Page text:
# Brouwer's fixed point theorem: algebraic part of proof

Every continuous map $f:D^n\rightarrow D^n$ (closed unit disk in $\mathbb{R}^n$) has a fixed point.

The proof of above theorem is easier with some tools in algebraic topology. While understanding the proof, I came across a point in algebraic part of proof. The proof is broadly as follows.

(i) suppose $f(x)\neq x$ $\forall x$. The line $t\mapsto (1-t)x+tf(x)$ intersects $\partial D^n$ in exactly two points.

(ii) Let $g_1(x)$ and $g_2(x)$ be the two points of above line which are on $\partial D^n$.

(iii) Then $x\mapsto g_1(x)$ or $x\mapsto g_2(x)$ is continuous map and one of them is retraction of $D^n$ to $\partial D^n$.

(iv) Apply homological technique to get contradiction. Hence $f(x)=x$ for some $x$.

Question. Are both $g_1$ and $g_2$ retractions or only one of them is retraction?

Partial answer. $(1-t)x+tf(x)=x-t(x-f(x))$will lie on $\partial D^n$ iff $\| x-t(x-f(x))\|=1$ $$\mbox{ i.e. } t^2.\|x-f(x)\|^2-2t\langle x,x-f(x)\rangle+\|x\|^2=1.\hskip5mm(*)$$ The discriminant of above quadratic equation in $t$ is $$\Delta=4\langle x,x-f(x)\rangle^2-4(\|x\|^2-1).\|x-f(x)\|^2$$ Easy to show: $\Delta>0$ for all $x\in D^n$. Thus for (*), there are two values of $t$ for each $x$ namely $$t_1=\frac{2\langle x,x-f(x)\rangle + \sqrt{\Delta}}{2\|x-f(x)\|^2} \mbox{ and } t_2=\frac{2\langle x,x-f(x)\rangle - \sqrt{\Delta}}{2\|x-f(x)\|^2}.$$ Let $$g_1(x)=(1-t_1)x+t_1f(x) \mbox{ and } g_2(x)=(1-t_2)(x)+t_2f(x).$$ What I saw was that when $x\in \partial D^n$ then $g_2(x)=x$ i.e. $g_2$ is a retraction. I was not getting that $g_1(x)=x$ for $x\in \partial D^n$; am I right? This is exactly the question I asked above before partial answer. Also, algebraically can we simplify some arguments to decide which $g_i$ is retraction? (Topologically or pictorially, Hatcher in his book explains in just 1-2 line how retraction is obtained.)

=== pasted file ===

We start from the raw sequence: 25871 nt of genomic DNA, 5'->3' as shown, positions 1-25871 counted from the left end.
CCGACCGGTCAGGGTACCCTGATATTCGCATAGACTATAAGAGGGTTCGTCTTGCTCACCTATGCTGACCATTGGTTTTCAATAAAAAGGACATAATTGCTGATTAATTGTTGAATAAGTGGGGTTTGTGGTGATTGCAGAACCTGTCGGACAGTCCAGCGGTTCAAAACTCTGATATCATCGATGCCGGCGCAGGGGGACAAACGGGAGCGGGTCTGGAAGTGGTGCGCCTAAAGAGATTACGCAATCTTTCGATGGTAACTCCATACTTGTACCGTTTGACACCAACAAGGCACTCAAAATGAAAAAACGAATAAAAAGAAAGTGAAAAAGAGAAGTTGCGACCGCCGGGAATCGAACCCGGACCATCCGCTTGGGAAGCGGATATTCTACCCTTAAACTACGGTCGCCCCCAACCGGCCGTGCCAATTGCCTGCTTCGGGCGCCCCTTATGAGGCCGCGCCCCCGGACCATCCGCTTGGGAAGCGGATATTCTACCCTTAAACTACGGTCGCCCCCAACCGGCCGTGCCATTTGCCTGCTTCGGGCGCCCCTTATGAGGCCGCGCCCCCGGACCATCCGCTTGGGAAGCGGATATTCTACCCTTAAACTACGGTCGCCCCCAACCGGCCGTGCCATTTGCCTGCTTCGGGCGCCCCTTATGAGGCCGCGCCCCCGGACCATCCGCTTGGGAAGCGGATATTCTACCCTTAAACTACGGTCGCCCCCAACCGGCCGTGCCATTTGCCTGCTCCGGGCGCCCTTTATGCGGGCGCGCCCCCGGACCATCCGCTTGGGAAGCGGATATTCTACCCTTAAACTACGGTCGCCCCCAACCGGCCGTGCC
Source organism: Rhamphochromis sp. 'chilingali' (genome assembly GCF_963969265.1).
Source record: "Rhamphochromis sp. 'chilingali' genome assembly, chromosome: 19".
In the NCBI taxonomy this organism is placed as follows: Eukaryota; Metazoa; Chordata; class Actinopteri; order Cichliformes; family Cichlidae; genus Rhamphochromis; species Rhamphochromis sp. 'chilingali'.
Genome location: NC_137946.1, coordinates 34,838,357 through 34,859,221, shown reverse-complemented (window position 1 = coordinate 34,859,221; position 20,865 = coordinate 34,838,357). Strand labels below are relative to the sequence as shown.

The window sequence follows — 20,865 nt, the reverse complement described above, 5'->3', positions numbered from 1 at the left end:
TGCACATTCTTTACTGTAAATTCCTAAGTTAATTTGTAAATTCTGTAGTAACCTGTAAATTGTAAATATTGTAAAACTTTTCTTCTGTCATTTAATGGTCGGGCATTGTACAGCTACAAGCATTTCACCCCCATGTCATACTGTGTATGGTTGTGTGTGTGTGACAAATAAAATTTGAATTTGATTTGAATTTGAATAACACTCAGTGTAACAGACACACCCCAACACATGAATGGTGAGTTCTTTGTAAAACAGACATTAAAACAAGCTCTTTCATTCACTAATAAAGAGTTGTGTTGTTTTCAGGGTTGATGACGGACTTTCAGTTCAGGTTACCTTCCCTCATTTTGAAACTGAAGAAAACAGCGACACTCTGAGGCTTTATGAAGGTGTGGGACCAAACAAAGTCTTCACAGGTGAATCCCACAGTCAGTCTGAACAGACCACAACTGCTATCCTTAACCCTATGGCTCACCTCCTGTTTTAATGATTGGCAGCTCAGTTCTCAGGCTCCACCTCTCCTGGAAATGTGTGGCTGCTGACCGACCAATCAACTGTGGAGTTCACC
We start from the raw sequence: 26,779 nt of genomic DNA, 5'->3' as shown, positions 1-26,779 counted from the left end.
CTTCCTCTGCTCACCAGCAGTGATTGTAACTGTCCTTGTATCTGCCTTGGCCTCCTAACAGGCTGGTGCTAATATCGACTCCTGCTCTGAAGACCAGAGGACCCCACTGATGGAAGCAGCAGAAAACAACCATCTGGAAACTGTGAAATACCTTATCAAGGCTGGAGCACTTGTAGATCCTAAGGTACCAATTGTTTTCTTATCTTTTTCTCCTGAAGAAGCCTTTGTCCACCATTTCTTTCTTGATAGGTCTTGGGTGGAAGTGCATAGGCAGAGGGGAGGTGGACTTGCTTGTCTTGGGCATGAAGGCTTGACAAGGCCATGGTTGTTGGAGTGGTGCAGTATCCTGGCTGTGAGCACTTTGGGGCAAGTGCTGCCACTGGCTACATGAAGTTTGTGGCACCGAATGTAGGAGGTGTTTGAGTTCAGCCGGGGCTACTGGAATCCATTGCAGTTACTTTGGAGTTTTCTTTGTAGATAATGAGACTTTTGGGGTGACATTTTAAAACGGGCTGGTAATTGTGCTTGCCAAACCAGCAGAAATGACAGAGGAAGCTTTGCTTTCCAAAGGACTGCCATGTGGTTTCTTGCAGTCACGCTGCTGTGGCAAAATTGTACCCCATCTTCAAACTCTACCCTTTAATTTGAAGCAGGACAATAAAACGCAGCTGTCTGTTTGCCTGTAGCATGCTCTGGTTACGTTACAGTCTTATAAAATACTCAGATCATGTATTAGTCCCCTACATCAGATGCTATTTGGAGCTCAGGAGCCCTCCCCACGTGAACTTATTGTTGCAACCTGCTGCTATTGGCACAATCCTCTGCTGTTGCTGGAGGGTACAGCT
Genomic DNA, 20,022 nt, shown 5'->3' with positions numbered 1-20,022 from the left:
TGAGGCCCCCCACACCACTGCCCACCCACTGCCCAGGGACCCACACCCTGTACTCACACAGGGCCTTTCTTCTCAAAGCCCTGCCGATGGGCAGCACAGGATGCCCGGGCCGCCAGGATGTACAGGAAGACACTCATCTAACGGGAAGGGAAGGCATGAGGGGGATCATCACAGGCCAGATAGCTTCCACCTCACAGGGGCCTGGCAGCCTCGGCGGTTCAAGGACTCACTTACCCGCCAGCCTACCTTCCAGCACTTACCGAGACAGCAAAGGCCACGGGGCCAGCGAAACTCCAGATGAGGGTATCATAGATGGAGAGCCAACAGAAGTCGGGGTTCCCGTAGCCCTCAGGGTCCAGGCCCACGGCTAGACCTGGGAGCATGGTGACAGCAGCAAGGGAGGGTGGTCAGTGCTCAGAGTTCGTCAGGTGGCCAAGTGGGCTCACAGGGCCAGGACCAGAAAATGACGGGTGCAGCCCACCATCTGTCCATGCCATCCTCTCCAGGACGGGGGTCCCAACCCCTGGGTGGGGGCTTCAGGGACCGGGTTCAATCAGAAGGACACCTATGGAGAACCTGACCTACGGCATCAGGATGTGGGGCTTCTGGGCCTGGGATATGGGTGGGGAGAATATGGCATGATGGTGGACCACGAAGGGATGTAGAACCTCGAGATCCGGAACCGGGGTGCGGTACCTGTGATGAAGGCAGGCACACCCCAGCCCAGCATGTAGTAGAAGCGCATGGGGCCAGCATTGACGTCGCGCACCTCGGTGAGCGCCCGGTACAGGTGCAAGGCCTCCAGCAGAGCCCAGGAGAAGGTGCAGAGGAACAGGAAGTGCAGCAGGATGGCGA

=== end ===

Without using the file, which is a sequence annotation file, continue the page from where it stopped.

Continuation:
• If I'm allowed to be nit-picky: Since $g_1(x)$ and $g_2(x)$ are indexed with $1$ and $2$ for each separate $x$, neither of them are necessarily continuous. But there is a function that is sometimes equal to $g_1$ and some times equal to $g_2$ and always equal to one of them which is continuous. – Arthur Jan 10 '18 at 5:55
• You might be happier considering the ray from $f(x)$ through $x$ (and on to $\partial D^n$). So restrict $t \in (-\infty,1]$. – Eric Towers Jan 10 '18 at 6:00

Of course, there can be no such retraction, because the ball (contractible) is simply connected, and the circle isn't. .. or the nth homology, $H^n (S^n)=Z$... please excuse any sloppiness, I haven't done this stuff in a while...